Social Activist Winston Clarke is seeking an audience with Prime Minister Mia Amor Mottley to discuss putting measures in place to protect those who cannot take the COVID-19 vaccine for health or religious reasons.
Today, Clarke submitted a petition highlighting issues at the fore for those people who decline to take the vaccine on the grounds of colour, health, religion and ethics to the Prime Minister’s Bay Street, St Michael office.
“I would love her to respond as soon as possible because we are noting that they are saying that they are not condoning employers intimidating their workers, but they still are not coming out and talking against it and to me that is just as good as concurring. We would like to hear her and speak to her,” he said.
“We want to be able to exercise our rights and some of us are doing it for religious reasons, some of us are doing it for ethical reasons, some of us like me are doing it for health reasons. I cannot take a vaccine. I cannot even drink coffee because of health reasons.”
Clarke, who is heading the steering committee of persons who do not wish to take the vaccine said those who have signed the petition are neither anti-vaccine nor anti-government in anyway. Rather, they are pro-choice.
He said people living in Barbados who do not want to take the vaccine wish to ensure their integrity, autonomy and security, by asking that legislation be put in place to assure them that their human right will be protected.
“We are seeing what is going on in other countries and we want to pre-empt that here in Barbados. What is happening is when you refuse to be vaccinated, they are trying to intimidate you by threatening you in regards to work and you can’t travel and that is a constitutional violation,” he said.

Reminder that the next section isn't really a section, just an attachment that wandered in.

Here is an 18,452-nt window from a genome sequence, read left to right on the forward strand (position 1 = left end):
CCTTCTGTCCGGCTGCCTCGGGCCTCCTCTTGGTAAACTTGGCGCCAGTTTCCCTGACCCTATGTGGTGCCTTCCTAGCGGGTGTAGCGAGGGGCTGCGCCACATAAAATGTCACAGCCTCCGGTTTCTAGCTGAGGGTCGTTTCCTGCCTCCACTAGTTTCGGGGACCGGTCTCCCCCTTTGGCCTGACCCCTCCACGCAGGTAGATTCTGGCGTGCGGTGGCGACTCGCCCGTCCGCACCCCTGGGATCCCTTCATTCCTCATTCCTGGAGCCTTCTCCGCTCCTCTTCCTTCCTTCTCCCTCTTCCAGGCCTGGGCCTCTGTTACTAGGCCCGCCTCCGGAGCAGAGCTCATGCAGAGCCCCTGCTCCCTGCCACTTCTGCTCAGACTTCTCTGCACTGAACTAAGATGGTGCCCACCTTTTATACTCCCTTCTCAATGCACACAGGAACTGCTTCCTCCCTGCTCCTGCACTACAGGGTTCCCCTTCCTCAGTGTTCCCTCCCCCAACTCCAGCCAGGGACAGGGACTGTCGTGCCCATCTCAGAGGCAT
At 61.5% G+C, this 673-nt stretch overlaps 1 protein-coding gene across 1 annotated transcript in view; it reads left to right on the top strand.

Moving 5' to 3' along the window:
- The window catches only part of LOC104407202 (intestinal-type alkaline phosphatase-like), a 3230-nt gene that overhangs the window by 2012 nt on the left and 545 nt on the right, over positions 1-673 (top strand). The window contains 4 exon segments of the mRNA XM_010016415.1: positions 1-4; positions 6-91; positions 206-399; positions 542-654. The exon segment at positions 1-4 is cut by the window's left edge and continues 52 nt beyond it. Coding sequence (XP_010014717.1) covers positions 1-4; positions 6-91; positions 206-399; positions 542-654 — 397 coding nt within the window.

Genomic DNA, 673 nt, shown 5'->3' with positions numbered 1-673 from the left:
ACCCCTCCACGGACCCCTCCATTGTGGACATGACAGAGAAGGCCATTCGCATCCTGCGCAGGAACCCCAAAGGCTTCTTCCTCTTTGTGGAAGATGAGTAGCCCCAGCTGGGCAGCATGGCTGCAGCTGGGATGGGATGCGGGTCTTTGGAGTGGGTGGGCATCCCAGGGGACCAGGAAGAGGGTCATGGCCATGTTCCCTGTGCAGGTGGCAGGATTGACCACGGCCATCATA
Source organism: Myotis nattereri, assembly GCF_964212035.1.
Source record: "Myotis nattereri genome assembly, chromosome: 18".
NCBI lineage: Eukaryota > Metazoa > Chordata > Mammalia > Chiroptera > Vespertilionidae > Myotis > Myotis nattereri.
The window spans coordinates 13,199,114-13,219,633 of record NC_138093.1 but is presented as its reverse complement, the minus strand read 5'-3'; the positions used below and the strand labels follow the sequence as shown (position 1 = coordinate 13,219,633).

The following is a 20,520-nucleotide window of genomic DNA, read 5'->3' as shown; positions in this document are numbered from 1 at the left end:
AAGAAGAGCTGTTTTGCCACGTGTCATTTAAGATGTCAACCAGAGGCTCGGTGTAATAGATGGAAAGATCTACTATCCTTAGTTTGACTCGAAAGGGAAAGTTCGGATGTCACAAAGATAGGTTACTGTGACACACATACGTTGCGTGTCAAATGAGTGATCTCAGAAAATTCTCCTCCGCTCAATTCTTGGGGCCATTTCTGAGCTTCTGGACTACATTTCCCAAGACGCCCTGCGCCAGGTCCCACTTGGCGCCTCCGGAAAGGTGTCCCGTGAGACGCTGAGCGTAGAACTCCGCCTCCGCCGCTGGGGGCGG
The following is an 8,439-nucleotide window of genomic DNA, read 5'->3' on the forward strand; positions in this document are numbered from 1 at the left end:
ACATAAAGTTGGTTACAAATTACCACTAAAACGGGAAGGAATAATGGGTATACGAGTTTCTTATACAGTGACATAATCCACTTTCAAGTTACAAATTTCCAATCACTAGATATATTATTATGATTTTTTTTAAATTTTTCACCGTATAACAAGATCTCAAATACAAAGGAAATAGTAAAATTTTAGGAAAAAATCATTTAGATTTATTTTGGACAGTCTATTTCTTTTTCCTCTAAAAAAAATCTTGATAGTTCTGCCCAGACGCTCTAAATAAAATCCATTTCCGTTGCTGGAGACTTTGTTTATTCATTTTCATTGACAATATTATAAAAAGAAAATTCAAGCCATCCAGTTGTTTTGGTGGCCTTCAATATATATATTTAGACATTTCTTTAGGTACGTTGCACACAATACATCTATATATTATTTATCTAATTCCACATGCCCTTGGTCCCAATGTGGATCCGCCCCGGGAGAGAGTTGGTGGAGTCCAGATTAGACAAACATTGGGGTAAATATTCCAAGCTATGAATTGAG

Clarke, who spent the past few months gathering signatures for the petition, said it was important that the message is made clear that it is a person’s right through informed consent to refuse medical treatment, not to face discrimination, prejudice, victimization, ostracism or to be refused access because of their stance.
He said Barbadians also want equality and self-support during lockdowns and transparency and the right to vote on and form opinions before legislation is passed on issues that pertain to them.
Clarke said: “We want that when there are lockdowns that the same way larger corporations are allowed to open that the small person who works on a day-to-day basis and earns money daily, that they are able to work and support their families just like anybody else. I know for a fact that a lot of businesses had to close down. I know of people with shops that had to close because of merchandise problems. I know of a lot of people who are on the breadline right now and have to go to welfare.”
The petition has garnered 3000 online and paper signatures and is gaining momentum, Clarke added.